Samuel Kadungure and Nyore Madzianike Senior Reporters
Zanu-PF Manicaland has been challenged to vet aspiring candidates against the backdrop of strengths, weaknesses, opportunities, threats and political mood within constituencies and avoid imposing those who stand little chance of winning both parliamentary and council elections.
This follows complains that some party officials eyeing certain constituencies were flexing their muscles to elbow powerful aspiring party cadres who fit the bill and command grassroots support.
Some aspiring candidates were allegedly sitting in the selection panel and deliberately disqualifying some aspirants to protect their turf.
Tens of aspiring candidates and incumbent MPs were disqualified especially in Makoni, Buhera and Mutasa for allegedly failing to meet criteria, triggering protests from party supporters in the affected constituencies.
Minister of State for Provincial Affairs Senator Monica Mutsvangwa said time has changed and the electorate is now motivated by politicians who operate above narrow political lines and in conformity with values they (constituents) embrace.
Senator Mutsvangwa said Zanu-PF should have no difficulty with candidates that are the choices of people. She said party leaders should be motivated more by what the people want ahead of self-serving interests.
“For us to realise the vision of our leader Cde Emmerson Mnangagwa let our vetting be free, fair and peacefully,” said Senator Mutsvangwa.
“We might have difference of opinion when choosing aspiring candidates within the party, but we have rules and regulations which outlines how the party importantly needs people to elect leaders of their own choice. These regulations says if there is an aspiring candidate who is wanted more by people or who performs more than you on the ground, do not go bad-mouthing or use unfair advantage to push out that person. Stop bad-mouthing those candidates that are wanted by people, and let them stand. If we fail to do that and embrace what the grassroots want, we will derail our and compromise the chances of the party,” she said.
Senator Mutsvangwa said Zanu-PF’s success in the next election hinges on whether or not the constituents know its aspiring candidates and in which way. She called on party cadres to embrace each other, appreciate their uniqueness, unite and work towards coming up with a winning formula for the party.
Senator Mutsvangwa said the party officials should rise above narrow ambitions, insensitivity, selfishness, greed and stop confusing self-perceived entitlement as suitability for political leadership.
She said imposition of candidates will compromise the party’s chance of winning the elections.
Senator Mutsvangwa said imposition of candidates should not be tolerated as it is used to oil the corruptive affinities that can drive the party astray.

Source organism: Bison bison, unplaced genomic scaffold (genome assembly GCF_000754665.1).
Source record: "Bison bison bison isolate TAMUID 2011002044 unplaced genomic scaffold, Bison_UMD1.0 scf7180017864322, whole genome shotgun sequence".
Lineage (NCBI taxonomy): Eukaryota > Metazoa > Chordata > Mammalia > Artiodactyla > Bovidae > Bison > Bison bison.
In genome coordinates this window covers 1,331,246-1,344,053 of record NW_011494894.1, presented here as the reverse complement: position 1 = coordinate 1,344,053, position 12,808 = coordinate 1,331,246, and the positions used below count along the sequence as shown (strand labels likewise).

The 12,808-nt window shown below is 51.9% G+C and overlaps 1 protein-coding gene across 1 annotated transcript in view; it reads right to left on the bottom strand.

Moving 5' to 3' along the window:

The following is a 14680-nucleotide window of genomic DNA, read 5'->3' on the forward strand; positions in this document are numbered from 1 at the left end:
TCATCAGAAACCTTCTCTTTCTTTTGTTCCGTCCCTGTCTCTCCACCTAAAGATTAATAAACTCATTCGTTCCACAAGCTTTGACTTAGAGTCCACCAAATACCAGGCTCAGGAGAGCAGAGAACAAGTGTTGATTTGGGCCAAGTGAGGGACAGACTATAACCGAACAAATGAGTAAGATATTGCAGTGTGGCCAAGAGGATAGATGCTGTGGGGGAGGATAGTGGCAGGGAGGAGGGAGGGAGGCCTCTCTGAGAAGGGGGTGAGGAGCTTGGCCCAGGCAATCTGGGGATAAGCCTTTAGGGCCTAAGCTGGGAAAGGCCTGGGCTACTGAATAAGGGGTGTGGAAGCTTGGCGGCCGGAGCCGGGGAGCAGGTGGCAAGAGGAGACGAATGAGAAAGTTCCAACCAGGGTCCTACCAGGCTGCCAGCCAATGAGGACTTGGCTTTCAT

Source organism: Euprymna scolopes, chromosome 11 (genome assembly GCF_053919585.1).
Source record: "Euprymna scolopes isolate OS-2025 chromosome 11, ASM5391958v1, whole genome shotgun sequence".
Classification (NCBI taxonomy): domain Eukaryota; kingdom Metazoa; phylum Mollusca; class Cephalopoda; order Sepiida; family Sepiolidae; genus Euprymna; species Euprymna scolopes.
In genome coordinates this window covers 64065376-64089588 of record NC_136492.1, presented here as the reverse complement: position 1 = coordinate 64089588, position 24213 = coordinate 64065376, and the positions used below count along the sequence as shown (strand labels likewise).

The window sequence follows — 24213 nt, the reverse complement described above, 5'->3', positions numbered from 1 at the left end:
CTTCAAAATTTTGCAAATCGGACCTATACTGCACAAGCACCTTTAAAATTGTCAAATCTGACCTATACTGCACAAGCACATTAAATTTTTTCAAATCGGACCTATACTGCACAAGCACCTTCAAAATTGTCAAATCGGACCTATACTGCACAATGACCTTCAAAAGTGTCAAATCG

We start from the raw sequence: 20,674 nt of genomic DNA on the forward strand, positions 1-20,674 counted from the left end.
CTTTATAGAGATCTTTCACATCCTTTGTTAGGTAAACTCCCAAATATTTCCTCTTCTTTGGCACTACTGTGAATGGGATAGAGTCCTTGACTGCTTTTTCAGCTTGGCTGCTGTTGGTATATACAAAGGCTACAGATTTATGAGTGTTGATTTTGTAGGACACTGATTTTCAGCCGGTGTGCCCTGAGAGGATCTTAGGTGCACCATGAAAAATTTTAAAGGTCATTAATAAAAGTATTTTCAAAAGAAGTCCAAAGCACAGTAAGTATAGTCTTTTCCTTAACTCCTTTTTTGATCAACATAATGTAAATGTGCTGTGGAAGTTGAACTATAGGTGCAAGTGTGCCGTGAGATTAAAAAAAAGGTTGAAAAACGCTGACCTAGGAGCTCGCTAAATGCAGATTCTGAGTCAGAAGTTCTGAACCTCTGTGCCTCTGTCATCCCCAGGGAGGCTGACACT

She said Zanu-PF’s job can only be made easier if constituency, senatorial, provincial and ward representatives are voluntarily chosen by people.
“Let us remain united and show maturity. People will elect a leader of their choice and if we impose a candidate who is not wanted by people on the ground, the electorate will not vote for that candidate in the general elections. They will protest and vote for the opposition candidates, and Zanu-PF will lose the elections. If Zanu-PF wins in the elections it means everyone has won, even if you are not standing as a candidate. Let us bear that in mind. We cannot be all leaders,” she said.
Zanu-PF provincial chairman Cde Mike Madiro said they would take a rigorous audit into reports and vetting of aspiring candidates from the party’s eight districts.
Cde Madiro said his committee would reflect on complaints raised by some aspiring candidates from districts, especially Makoni, Buhera and Nyanga.
“In actual fact that is minor in the sense that there is no one who presided over the vetting process who has the final authority to disqualify anyone. Whatever has been done is going to be audited and we are going to make sure that there are no corners which have been cut.
“If there is anyone who has gone out of the rail we are going to put them back into the rail and try to solve the problems. There are isolated cases of that nature and we feel we are able to solve those concerns,” he said.
Cde Madiro said the vetting process was participatory and the number of people who expressed willingness to stand in the primary elections was overwhelming.
He said aspiring candidates should be alive to reading economic and financial implications of the activities of the constituencies and councils to be able to make useful contributions to debates about how best to serve the interests of the people in a more meaningful and better way.